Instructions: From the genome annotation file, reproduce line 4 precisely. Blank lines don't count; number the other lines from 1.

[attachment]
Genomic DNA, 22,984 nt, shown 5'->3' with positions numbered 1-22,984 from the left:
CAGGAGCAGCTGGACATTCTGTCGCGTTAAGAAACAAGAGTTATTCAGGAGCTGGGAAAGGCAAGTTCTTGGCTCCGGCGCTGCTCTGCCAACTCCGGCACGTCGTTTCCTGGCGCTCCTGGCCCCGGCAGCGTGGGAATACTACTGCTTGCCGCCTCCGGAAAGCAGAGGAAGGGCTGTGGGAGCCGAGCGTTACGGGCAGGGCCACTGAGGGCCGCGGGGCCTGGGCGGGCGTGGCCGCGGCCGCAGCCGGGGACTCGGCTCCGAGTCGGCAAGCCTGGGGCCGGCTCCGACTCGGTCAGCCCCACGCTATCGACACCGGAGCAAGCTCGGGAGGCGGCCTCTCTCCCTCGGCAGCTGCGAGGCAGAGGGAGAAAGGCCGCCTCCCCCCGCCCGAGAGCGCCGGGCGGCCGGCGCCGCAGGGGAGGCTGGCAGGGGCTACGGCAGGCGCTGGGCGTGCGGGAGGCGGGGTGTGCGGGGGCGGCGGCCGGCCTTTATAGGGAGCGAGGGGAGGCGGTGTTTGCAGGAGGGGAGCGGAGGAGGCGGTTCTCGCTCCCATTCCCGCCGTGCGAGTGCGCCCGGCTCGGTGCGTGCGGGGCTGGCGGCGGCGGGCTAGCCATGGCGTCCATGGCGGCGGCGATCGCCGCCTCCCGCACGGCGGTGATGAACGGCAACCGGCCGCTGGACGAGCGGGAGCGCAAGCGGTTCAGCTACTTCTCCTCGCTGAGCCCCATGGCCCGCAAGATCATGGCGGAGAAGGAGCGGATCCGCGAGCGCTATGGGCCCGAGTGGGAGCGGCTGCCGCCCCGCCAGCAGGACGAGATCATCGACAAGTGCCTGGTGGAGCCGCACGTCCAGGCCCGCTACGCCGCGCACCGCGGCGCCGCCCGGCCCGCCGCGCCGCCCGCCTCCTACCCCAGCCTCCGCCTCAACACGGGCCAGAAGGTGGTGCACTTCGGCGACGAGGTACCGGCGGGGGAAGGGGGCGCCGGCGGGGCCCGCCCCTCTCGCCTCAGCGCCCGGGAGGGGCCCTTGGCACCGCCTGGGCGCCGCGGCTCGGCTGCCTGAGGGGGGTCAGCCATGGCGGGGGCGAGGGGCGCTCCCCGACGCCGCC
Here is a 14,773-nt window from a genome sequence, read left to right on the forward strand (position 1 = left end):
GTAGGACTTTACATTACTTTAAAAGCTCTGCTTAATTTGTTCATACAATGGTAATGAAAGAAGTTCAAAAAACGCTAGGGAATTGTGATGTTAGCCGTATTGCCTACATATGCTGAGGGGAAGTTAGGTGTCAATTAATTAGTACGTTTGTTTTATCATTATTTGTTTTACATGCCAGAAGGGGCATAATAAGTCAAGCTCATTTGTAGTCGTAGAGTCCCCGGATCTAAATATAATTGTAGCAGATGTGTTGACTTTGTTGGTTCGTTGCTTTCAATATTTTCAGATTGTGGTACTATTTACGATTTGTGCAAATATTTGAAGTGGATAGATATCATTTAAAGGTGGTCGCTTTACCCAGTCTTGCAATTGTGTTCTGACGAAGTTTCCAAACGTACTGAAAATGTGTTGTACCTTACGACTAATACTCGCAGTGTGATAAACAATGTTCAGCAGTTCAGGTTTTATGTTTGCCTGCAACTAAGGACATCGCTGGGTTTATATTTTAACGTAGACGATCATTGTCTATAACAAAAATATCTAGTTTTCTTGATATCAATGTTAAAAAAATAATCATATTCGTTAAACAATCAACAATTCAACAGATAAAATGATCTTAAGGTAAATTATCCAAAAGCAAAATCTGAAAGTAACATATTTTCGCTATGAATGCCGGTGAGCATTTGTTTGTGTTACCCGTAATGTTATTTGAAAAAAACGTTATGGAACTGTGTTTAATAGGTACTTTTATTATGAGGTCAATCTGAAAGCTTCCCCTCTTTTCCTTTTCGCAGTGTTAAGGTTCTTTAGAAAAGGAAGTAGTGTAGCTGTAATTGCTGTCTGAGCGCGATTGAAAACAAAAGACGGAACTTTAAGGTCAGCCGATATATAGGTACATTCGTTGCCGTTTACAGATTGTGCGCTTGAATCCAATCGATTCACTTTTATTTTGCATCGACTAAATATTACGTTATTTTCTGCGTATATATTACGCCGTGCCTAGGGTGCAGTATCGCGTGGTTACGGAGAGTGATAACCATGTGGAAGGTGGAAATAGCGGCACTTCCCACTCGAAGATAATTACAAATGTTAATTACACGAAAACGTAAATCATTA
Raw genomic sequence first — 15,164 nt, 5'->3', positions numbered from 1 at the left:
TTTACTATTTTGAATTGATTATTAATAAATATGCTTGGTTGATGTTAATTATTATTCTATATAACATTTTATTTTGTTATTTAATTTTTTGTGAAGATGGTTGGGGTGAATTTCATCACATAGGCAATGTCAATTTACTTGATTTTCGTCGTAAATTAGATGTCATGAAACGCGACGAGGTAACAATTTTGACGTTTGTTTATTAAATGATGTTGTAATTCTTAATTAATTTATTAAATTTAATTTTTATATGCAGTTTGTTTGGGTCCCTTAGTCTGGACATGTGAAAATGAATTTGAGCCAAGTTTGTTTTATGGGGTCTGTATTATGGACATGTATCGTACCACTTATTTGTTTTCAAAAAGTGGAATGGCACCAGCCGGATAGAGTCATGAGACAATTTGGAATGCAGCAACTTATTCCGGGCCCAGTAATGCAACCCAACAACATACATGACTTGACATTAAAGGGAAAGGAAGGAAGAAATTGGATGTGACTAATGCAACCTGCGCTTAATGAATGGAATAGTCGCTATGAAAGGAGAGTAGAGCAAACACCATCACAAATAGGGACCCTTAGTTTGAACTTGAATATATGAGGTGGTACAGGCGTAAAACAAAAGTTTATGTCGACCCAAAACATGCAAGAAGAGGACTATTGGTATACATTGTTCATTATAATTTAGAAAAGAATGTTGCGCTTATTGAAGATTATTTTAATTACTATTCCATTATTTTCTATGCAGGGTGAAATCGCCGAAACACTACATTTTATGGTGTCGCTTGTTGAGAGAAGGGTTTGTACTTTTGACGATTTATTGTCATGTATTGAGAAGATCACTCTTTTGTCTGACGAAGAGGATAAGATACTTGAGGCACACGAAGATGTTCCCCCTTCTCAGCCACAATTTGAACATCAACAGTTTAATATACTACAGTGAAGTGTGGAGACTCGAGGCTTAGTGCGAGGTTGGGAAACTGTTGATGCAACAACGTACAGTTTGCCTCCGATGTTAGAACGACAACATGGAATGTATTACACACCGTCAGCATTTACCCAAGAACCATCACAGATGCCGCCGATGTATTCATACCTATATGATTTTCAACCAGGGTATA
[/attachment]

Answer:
GTAGGACTTTACATTACTTTAAAAGCTCTGCTTAATTTGTTCATACAATGGTAATGAAAGAAGTTCAAAAAACGCTAGGGAATTGTGATGTTAGCCGTATTGCCTACATATGCTGAGGGGAAGTTAGGTGTCAATTAATTAGTACGTTTGTTTTATCATTATTTGTTTTACATGCCAGAAGGGGCATAATAAGTCAAGCTCATTTGTAGTCGTAGAGTCCCCGGATCTAAATATAATTGTAGCAGATGTGTTGACTTTGTTGGTTCGTTGCTTTCAATATTTTCAGATTGTGGTACTATTTACGATTTGTGCAAATATTTGAAGTGGATAGATATCATTTAAAGGTGGTCGCTTTACCCAGTCTTGCAATTGTGTTCTGACGAAGTTTCCAAACGTACTGAAAATGTGTTGTACCTTACGACTAATACTCGCAGTGTGATAAACAATGTTCAGCAGTTCAGGTTTTATGTTTGCCTGCAACTAAGGACATCGCTGGGTTTATATTTTAACGTAGACGATCATTGTCTATAACAAAAATATCTAGTTTTCTTGATATCAATGTTAAAAAAATAATCATATTCGTTAAACAATCAACAATTCAACAGATAAAATGATCTTAAGGTAAATTATCCAAAAGCAAAATCTGAAAGTAACATATTTTCGCTATGAATGCCGGTGAGCATTTGTTTGTGTTACCCGTAATGTTATTTGAAAAAAACGTTATGGAACTGTGTTTAATAGGTACTTTTATTATGAGGTCAATCTGAAAGCTTCCCCTCTTTTCCTTTTCGCAGTGTTAAGGTTCTTTAGAAAAGGAAGTAGTGTAGCTGTAATTGCTGTCTGAGCGCGATTGAAAACAAAAGACGGAACTTTAAGGTCAGCCGATATATAGGTACATTCGTTGCCGTTTACAGATTGTGCGCTTGAATCCAATCGATTCACTTTTATTTTGCATCGACTAAATATTACGTTATTTTCTGCGTATATATTACGCCGTGCCTAGGGTGCAGTATCGCGTGGTTACGGAGAGTGATAACCATGTGGAAGGTGGAAATAGCGGCACTTCCCACTCGAAGATAATTACAAATGTTAATTACACGAAAACGTAAATCATTA